The value of health professional networks in tackling vaccine hesitancy; an engagement exercise with the Chief Medical Officer by Samia Latif and colleagues

‘If you want to go fast, go alone

If you want to go far, go with others’ (African proverb)

Much has been said and written about vaccine hesitancy and health inequalities in Black, Asian, and ethnic minority (BAME) communities, particularly during the Covid pandemic. Lower vaccine uptake and access to health services by BAME communities is also well evidenced and predates Covid.

While there has been lot of work done in this space and there are examples of good practice across the country, there has not been much official engagement with BAME health professional networks who have been working tirelessly over the past decades to address the issues in their communities.

A BAME Health Professional Leadership Engagement Session was held on the 15.02.21 between health and care system leaders and a group of BAME health and care professionals. The aim was to engage with these representatives, acknowledge their key contributions, actively listen to their concerns, and develop sustainable and innovative solutions to address Covid vaccine hesitancy as well as other health inequalities in the BAME communities.

The event was hosted by the Chief Medical Officer (CMO), Prof Chris Whitty, moderated by the Regional Director PHE, Dr Aliko Ahmed and attended by 180 participants including leaders from across the healthcare system. An asset-based approach was employed in order to optimise this cohort of trusted community members and recognise their critical role by actively listening to their concerns and explore culturally sensitive, sustainable and innovative solutions. Insights from trusted community leaders were subsequently discussed during the session in order to inform and influence system leaders from the government, National Health Service (NHS), Public Health England (PHE) and Department of Health and Social care (DHSC) present in the engagement exercise.

Three questions were posed to selected professional representatives of BAME networks:

  1. What are the underlying factors/ key concerns responsible for reduced uptake of the COVID-19 vaccine within your communities?
  2. What examples of good practice regarding increasing uptake of COVID-19 vaccine would you like to highlight?
  3. What can we, as leaders, collectively do to help address underlying factors/ key concerns?

A rich and respectful dialogue ensued between the audience of health and care professionals and system leaders and free flowing thoughts, ideas and opinions were shared with a focus on reframing the language to focus on ‘what is strong, rather than what is wrong.’

Key insights captured by PHE’s behavioural scientists included: a need to understand how the disproportionate impact of Covid on BAME communities is underpinned by different levels of acculturation and a variety of experiences; how conspiracy theories such as vaccine causing infertility can target important cultural expectations such as child bearing; the collective impact of years of historical injustices and health inequalities compounding what we see manifested as COVID-19 vaccine hesitancy. The BAME health professionals in the meeting felt that leaders need to adopt a promise less and do more approach.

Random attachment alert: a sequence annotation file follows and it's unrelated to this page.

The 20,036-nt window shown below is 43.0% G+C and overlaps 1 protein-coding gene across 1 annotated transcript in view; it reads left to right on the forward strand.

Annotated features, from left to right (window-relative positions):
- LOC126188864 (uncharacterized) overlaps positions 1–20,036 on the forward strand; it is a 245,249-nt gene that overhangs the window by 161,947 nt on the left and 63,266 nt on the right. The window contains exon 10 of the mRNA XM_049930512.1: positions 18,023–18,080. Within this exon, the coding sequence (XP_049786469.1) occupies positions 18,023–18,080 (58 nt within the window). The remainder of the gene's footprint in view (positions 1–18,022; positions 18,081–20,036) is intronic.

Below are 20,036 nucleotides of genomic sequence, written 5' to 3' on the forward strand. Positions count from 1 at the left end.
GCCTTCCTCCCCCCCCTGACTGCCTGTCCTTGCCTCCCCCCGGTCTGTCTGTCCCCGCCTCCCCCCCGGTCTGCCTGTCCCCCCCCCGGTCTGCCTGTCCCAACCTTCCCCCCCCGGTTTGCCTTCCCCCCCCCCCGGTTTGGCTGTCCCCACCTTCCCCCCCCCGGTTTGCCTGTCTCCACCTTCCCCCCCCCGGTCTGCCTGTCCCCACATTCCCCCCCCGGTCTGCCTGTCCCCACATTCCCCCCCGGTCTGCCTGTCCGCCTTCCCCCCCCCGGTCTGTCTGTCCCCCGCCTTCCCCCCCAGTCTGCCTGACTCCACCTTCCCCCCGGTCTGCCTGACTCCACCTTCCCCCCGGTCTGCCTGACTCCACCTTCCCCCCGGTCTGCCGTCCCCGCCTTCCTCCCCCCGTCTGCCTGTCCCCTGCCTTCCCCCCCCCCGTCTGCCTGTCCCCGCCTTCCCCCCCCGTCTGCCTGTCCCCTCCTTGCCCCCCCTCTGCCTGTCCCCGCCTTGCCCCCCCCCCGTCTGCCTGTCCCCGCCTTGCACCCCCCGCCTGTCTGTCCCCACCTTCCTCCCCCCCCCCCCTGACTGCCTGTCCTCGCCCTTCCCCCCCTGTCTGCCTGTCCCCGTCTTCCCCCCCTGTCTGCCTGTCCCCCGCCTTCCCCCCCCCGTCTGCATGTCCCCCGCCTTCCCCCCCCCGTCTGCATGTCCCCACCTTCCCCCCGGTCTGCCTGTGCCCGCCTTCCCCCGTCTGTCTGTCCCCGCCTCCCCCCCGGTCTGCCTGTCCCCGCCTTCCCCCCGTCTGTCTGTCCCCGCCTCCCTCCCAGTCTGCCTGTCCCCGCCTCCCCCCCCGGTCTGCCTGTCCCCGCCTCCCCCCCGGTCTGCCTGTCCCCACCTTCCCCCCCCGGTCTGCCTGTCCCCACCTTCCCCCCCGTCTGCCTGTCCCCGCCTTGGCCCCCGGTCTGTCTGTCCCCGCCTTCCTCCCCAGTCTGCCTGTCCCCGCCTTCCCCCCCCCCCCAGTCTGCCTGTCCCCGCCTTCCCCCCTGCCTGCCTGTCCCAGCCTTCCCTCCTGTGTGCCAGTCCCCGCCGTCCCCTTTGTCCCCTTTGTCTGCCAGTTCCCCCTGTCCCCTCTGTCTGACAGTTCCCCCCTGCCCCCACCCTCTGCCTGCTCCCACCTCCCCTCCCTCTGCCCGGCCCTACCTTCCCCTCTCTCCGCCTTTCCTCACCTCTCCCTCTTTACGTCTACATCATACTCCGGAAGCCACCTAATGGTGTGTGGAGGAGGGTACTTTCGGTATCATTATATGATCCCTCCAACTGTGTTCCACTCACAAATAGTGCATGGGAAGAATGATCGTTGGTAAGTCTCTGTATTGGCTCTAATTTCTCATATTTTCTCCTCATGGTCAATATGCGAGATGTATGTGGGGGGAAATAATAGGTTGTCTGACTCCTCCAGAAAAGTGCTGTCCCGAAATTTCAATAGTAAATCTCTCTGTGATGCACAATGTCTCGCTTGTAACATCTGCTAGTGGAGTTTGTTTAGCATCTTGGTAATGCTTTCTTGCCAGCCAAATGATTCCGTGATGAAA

Some examples of good practice cited were around collective leadership, focusing on the younger BAME generations as the voice to amplify health messages especially on social media, the invaluable role and achievements of the BAME health professional networks going over and above their call of duty, leveraging the power of existing relationships and sharing that we care through representation in decision making and engagement.

Recommendations from the engagement event included[1]:

  1. Empowering health and care staff to become vaccine confident. Getting our own house in order first as health and care professionals are the key messengers and role models to the communities.

 

  1. Establish an effective support mechanism that can facilitate and enhance the significant discretionary initiatives and actions undertaken by the BAME Health Networks.

 

  1. Creation of a central technical and expert resource hub containing a repository of technical materials that can be adapted and used by the networks. Provide resource and support to enable targeted engagement.

 

  1. Support to facilitate evidence-based assessment of the impact and value of the Networks to the health system and society in general. For example, immediate action-oriented research to assess the networks’ interventions in covid vaccination to ensure insights and lessons learnt will improve future policy implementation.

 

  1. Establishing parity of esteem between the work carried out, often discretionary and with no resources, by BAME professional networks and their ‘day jobs’ in the health and care systems. This also speaks to the issues around recognising the value that this work adds to the system, and how there needs to be better awareness and support from regulators and postgraduate training for BAME professionals undertaking this work.

 

  1. Destigmatising and getting the language right; acknowledging that ‘vaccine hesitancy’ is borne from many factors including structural inequalities and moving forwards to reframe it as developing ‘vaccine confidence’. Promoting the concept that these communities are not ‘hard to reach’ but ‘underserved’ communities.

 

  1. Provide a channel for two-way communication with senior system leaders and the networks as part of ongoing action-oriented dialogue.